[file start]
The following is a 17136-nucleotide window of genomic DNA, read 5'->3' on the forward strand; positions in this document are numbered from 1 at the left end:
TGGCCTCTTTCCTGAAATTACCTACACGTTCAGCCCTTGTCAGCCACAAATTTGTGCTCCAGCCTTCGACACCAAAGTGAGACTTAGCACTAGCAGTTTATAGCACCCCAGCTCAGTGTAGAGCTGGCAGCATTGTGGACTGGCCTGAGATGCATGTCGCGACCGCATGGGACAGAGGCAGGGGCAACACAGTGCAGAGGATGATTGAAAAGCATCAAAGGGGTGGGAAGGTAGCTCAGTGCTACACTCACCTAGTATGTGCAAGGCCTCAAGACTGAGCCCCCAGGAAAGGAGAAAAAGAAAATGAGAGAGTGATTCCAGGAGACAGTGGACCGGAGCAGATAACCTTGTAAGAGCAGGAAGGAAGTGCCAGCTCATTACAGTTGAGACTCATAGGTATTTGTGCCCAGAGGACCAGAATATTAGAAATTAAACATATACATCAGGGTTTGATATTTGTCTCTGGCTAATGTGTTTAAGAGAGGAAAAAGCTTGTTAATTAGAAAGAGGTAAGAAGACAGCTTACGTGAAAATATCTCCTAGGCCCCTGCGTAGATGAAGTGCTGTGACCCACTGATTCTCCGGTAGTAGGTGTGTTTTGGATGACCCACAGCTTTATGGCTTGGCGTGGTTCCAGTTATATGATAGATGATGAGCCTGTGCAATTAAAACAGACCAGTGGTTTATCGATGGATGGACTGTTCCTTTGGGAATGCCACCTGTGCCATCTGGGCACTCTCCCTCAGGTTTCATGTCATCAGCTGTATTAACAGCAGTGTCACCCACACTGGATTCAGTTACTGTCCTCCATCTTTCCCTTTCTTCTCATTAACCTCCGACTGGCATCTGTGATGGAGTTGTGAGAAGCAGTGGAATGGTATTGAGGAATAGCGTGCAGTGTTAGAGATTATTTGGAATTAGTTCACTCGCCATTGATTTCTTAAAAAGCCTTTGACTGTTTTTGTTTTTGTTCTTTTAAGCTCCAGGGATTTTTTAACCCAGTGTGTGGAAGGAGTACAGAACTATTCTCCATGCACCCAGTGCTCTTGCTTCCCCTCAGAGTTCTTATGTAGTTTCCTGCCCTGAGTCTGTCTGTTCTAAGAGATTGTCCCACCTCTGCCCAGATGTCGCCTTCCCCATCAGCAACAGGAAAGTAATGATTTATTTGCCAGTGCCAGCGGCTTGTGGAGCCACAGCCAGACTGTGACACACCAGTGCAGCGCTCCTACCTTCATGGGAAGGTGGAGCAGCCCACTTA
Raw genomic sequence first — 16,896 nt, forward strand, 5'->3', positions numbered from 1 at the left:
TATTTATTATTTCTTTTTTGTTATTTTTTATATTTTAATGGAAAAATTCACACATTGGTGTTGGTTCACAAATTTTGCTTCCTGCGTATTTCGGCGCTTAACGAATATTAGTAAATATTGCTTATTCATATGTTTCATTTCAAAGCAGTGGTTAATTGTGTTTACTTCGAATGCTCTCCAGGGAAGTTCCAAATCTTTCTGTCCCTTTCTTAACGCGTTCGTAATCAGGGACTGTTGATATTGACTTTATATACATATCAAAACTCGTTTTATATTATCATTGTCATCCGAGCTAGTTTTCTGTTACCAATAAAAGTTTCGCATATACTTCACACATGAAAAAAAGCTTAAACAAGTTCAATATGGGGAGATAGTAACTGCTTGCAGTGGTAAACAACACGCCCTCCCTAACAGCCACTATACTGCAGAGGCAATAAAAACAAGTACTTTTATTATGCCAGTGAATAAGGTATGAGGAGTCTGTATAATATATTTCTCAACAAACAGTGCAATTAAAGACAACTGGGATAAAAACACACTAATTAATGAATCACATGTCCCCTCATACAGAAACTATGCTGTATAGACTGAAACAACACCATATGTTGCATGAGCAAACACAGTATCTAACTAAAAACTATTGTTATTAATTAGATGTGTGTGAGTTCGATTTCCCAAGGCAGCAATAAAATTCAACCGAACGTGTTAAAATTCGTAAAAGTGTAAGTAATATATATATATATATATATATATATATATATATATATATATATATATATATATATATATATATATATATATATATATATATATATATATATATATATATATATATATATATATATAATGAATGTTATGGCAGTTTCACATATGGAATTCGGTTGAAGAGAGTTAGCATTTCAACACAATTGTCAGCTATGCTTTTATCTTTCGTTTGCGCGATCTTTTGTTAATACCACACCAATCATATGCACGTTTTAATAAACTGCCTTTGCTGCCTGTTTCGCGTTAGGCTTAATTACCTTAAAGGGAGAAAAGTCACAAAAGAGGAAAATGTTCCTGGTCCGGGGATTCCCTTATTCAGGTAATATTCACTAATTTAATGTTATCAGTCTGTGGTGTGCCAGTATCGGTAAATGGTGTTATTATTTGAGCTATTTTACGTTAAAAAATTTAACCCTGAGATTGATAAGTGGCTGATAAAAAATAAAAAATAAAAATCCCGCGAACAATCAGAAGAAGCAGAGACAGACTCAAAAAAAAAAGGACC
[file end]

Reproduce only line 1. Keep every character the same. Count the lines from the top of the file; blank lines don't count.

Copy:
The following is a 17136-nucleotide window of genomic DNA, read 5'->3' on the forward strand; positions in this document are numbered from 1 at the left end: